Colter recalled the time 15 people from one aerospace company delivered a part that needed to be reverse engineered. No print. No solid model. The customer wanted to take an extension off the part and then build a new one from scratch. “It was very much one of those ‘run it now, bill us later’ kind of scenarios, which we’re not opposed to ever,” Kaspar said. The Kormachine team worked together to reverse the dimensions, pulling them off as best they could because the original part was warped and cracked; bent and distressed in some places. They built the part from the ground up, drafting a new solid model, verifying it, and sending it out for approvals.

“The nice thing about creating a solid model in SOLIDWORKS and linking it in Mastercam is we know how we want it so we can build it again,” Kaspar said. “We build the structure as a wireframe and then extract the solid from that. We actually have hard edges to route from the machine path or the toolpath. It was pretty instrumental. It may cost a little more in time up front, but in the end it saves us a bundle of time because we can program it much faster; we know which parts are ours.”

In order to get this part to the customer in two weeks, they performed a lot of model drafting using the software’s Model Prep function, printing, and then running the actual toolpath itself. According to Kaspar, they broke the toolpaths into pieces and parts and put them back together again to see the whole. “We can build our stock models from raw materials and then we can take stuff off or add it as needed.”

The proprietary part measured 3′ x 3′ x 1′, consisting of a combination of Inconel, aluminum, stainless, and some copper brazing. Tolerances were a tight +/- 0.005.”

About the time savings, Kaspar said, “The quicker cuts get the job done faster. Generally, depending on a number of things—materials being one of them and the amount of time needed with a particular tool—the right cut can save you a tremendous amount of time as well as tool life. We can plunge with the pocket and use the other three quarters length of the end mill instead of one quarter length which is essentially getting to the bottom. Time saving is the number one reason for us diving into the trickier cuts. Time is one of our most important assets and that is what these cuts will do.”

The result of being able to cut so deeply is the ability to push the machines as far as they can go. At times, Kaspar and Basset can run the machines at 11,000 RPM spindle speed.

The ability of the tool to stay engaged with the material saves the end mills from breaking during high-speed milling or turning operations, and helps reduce scrap rates, a significant cost savings especially when working with high-end materials, such as Inconel, Hastelloy, titanium, copper, stainless, and alloys.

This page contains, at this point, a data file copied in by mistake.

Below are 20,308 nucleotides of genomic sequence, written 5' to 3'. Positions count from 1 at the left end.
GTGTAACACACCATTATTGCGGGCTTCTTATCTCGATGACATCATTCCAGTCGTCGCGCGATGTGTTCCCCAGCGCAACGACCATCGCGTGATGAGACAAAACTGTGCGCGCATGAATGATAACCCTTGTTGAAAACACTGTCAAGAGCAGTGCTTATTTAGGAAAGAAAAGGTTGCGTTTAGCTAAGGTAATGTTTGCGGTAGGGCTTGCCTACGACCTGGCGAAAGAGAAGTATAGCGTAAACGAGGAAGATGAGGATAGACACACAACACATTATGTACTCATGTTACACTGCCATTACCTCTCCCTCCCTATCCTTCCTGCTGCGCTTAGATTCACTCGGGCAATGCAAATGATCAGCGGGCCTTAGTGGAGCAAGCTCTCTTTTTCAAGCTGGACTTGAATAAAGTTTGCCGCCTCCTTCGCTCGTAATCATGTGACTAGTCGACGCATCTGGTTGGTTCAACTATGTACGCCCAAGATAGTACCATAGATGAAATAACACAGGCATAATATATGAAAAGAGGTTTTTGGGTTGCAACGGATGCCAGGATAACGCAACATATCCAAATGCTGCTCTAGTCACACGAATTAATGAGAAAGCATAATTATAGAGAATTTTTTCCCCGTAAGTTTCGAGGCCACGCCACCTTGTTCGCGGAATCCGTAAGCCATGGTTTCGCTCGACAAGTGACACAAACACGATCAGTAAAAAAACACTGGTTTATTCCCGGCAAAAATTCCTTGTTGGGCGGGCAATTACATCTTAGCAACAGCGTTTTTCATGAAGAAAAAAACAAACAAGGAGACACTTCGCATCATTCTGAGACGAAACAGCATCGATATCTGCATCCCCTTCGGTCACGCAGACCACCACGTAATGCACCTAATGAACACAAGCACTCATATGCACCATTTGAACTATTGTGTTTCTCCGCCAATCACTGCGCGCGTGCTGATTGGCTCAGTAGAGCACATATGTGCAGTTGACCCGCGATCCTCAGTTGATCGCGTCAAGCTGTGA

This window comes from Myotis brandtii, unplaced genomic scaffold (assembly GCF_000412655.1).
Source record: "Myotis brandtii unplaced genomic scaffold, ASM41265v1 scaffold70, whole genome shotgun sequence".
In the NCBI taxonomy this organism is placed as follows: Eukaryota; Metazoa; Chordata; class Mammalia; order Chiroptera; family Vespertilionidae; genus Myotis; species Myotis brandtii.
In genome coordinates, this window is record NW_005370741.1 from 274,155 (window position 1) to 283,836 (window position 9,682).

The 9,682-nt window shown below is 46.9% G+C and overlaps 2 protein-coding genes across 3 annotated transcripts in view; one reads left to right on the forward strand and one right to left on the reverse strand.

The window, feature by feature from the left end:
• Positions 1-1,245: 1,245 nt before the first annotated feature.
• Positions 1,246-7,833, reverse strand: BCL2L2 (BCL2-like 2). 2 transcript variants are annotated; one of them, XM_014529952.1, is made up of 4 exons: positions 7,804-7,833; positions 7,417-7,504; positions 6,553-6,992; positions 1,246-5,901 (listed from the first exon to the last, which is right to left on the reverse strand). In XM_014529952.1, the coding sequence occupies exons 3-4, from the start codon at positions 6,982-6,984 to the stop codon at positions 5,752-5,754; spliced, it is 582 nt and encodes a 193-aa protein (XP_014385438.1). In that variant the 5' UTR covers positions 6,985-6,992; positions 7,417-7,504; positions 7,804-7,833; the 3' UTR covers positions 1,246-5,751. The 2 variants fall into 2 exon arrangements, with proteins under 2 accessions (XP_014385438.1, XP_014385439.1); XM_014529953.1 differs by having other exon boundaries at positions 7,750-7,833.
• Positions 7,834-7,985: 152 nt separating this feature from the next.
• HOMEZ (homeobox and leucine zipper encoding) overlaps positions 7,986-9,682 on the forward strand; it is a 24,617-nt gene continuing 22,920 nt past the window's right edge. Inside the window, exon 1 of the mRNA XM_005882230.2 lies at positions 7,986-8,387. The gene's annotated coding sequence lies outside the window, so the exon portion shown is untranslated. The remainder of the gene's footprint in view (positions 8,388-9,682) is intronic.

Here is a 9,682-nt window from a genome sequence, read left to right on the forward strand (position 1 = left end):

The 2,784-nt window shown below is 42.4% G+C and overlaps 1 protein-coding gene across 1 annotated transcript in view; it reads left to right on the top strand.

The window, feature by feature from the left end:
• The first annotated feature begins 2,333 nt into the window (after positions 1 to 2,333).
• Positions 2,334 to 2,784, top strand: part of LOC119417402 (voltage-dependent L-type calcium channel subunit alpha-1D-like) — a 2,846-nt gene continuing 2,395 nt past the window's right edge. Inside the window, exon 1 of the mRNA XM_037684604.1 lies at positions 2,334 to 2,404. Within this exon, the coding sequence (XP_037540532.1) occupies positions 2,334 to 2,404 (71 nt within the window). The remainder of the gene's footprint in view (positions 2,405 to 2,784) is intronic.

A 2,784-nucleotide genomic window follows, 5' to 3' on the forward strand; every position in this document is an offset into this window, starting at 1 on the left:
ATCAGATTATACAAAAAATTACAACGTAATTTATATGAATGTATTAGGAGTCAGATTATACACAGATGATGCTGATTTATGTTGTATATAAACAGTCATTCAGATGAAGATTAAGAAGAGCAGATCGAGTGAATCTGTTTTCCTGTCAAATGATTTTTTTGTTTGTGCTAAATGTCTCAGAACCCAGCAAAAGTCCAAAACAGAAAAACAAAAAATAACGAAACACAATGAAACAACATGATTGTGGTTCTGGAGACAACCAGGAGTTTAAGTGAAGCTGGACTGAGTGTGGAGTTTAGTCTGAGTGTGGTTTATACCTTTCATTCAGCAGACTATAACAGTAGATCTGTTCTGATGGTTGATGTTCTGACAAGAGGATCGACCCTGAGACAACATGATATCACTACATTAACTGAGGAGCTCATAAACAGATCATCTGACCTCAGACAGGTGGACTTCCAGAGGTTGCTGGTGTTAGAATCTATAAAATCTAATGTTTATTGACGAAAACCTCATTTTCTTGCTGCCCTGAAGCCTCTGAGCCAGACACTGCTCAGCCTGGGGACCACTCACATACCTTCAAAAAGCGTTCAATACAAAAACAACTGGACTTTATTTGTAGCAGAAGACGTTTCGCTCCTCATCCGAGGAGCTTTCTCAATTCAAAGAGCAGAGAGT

“We don’t like scrap when we run the first time, Kaspar said. “Our scrap rates are fantastic in the sense that we don’t have much of it.”

Mastercam’s Backplot feature also helps the company estimate the amount of time it will take to create a toolpath for a complex part. They create a few toolpaths, check the back plots, and can gather a pretty good time and size estimate. This is especially valuable when quoting jobs to customers who like their estimates delivered within 24 to 48 hours.

Kaspar and Basset have two shifts, running the machines for hours at a time. Their machines include a true 5-axis universal milling machine, a number of vertical machining centers, and a few multiaxis lathes with live tooling. Because the jobs are program-driven and the software links directly to the machines, machinists can leave them unattended and help others with additional projects.

“Not having this program would have us making multiple trips from machine to computer between posts,” Kaspar said.

There are times when even the most well-oiled machines need some help, and Kaspar relies on his Mastercam Reseller, MLC CAD Systems (Austin, TX) for training, post issues, and other questions.

“Just a few weeks ago, our rep popped in as we were tackling a very difficult, complex part. It was great to have him visit, and he ended up spending four hours with us. Our posts are generally corrected within 24 to 48 hours, which is huge because there’s no stopping as far as yield,” he said.

The ability to collaborate as a team and take full advantage of their manufacturing tools has helped Kormachine achieve AS9100D certification and deliver complex parts and prototypes quickly and flawlessly. As a result, they continue to build a reputation in the aerospace industry for good business and good product.

Edited by SME Media, using informatioin provided by CNC Software.